Rabbit Heart is definitely not what one would come to expect from Barry Reese. Make no mistake, this is not a tale for young readers—and even some adults may find themselves put off by the very mature themes and situations present.

The book centers on Fiona Chapman, a young woman who was nearly killed as a child by a vicious serial killer. Only what no one knows it that Fiona actually did die, in a fashion. By the time she reaches her early twenties, Fiona embarks on a quest to confront her killer and this awakens her true nature, as an Archetype of the Furious Host. But this is only the beginning of her adventure. Her brethren kill humans with almost wild abandon but Fiona chooses to turn on her fellow hunters instead. And with the help of Ascott Keane, a legendary occult investigator, she pursues one such hunter in the town of Milledgeville in Georgia.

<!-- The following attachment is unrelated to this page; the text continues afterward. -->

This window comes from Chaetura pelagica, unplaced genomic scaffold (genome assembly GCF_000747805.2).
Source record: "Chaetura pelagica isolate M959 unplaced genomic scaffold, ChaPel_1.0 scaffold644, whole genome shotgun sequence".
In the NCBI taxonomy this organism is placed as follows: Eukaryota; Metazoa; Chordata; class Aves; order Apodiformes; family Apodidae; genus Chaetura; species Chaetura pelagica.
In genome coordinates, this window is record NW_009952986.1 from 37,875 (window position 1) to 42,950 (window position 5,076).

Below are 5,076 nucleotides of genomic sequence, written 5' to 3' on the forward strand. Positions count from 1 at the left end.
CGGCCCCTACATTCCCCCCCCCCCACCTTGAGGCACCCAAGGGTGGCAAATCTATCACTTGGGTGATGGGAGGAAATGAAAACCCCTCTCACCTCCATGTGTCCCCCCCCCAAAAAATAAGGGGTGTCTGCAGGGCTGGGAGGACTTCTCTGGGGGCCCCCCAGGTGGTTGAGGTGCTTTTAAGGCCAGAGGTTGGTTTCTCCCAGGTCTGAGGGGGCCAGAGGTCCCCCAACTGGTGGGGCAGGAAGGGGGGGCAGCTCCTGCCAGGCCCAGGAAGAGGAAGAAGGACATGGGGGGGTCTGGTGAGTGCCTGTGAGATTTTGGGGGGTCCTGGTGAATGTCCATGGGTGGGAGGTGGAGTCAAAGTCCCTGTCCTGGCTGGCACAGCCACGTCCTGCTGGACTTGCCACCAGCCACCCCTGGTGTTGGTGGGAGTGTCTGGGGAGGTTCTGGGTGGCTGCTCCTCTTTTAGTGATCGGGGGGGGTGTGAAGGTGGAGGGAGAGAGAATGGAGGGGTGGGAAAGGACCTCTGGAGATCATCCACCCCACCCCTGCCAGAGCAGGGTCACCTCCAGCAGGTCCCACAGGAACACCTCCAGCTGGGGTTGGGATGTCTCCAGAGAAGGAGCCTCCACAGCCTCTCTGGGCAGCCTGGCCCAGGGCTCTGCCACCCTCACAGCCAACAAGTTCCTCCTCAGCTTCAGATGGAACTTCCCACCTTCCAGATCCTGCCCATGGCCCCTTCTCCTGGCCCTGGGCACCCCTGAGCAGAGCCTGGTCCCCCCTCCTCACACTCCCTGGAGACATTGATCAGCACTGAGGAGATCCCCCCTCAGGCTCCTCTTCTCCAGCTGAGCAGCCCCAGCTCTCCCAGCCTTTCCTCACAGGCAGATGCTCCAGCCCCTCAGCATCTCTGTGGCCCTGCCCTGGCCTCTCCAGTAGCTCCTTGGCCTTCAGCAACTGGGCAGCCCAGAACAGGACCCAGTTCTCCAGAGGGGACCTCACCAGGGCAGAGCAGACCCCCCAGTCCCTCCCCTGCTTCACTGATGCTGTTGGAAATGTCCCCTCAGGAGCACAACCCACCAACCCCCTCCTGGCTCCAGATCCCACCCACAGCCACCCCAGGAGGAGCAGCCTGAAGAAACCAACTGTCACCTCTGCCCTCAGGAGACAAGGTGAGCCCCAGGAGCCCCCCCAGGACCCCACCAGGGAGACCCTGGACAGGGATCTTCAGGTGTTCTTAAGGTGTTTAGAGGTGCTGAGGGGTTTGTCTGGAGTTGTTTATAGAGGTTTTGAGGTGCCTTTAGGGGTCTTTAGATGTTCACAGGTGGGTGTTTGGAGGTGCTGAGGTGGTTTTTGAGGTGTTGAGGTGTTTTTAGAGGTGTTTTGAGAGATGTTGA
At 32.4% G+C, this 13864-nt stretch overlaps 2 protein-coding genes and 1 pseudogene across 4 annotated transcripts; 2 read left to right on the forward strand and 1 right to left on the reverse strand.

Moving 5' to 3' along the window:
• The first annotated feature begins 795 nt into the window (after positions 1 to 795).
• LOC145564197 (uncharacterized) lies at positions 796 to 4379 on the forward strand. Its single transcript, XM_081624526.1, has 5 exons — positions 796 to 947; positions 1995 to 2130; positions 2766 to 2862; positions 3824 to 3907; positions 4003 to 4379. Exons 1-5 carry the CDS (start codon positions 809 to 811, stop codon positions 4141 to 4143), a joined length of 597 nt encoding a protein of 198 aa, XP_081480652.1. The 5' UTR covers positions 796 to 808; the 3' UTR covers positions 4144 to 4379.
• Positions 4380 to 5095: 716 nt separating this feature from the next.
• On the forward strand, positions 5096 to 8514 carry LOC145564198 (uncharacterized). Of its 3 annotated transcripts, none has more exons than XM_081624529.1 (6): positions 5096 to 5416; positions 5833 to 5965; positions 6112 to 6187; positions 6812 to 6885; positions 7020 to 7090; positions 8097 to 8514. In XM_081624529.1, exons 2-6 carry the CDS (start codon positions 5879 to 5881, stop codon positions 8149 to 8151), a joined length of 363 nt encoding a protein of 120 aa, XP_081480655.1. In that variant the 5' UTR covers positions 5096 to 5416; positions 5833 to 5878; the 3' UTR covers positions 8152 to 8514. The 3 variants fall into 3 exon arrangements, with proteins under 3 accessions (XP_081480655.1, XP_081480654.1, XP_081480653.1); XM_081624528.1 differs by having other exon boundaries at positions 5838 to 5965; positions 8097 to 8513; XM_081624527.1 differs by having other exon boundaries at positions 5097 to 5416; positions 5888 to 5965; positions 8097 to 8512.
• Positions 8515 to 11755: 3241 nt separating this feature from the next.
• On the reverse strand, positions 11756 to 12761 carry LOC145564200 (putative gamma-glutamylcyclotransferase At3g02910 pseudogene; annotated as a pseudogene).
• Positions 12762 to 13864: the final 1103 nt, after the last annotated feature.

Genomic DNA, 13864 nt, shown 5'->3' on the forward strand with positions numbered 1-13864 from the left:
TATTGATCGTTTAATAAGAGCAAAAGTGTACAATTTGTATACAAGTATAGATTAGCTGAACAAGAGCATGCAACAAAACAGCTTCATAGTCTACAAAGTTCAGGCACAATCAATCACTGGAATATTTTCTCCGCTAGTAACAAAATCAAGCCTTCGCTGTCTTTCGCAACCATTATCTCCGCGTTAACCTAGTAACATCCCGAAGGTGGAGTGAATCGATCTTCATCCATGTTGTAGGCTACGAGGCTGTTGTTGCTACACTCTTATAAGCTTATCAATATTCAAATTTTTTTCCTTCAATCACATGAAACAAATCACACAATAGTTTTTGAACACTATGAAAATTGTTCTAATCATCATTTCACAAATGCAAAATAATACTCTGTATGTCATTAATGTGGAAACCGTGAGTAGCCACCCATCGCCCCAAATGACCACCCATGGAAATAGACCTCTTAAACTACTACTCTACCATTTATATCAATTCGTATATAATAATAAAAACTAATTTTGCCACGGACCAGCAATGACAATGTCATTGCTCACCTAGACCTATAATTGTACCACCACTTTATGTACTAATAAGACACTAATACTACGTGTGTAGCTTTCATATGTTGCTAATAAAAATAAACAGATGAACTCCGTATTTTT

Rabbit Heart is extremely graphic. It's brutal, gruesome, and strangely erotic—sometimes all at once. Sex and violence mix together in a way that may be disturbing to some, but is nonetheless gripping. I found it impossible to tear myself away from the book—I was disgusted and shaken to my core and I say these things as compliments. It takes a certain kind of writer to be able to bring about these emotions in a reader, and Barry has proven that while he's very talented in his usual area of expertise, he's also versatile and open to experimentation.

Although the central story will no doubt keep your eyes glued to these pages, what I found most fascinating was the taste of metafiction Barry uses. He does it in such a way that sets Rabbit Heart apart from similar tales, but which is subtle enough to avoid falling into the trap of smug arrogance or tongue-in-cheek camp that metafiction writers sometimes find themselves in.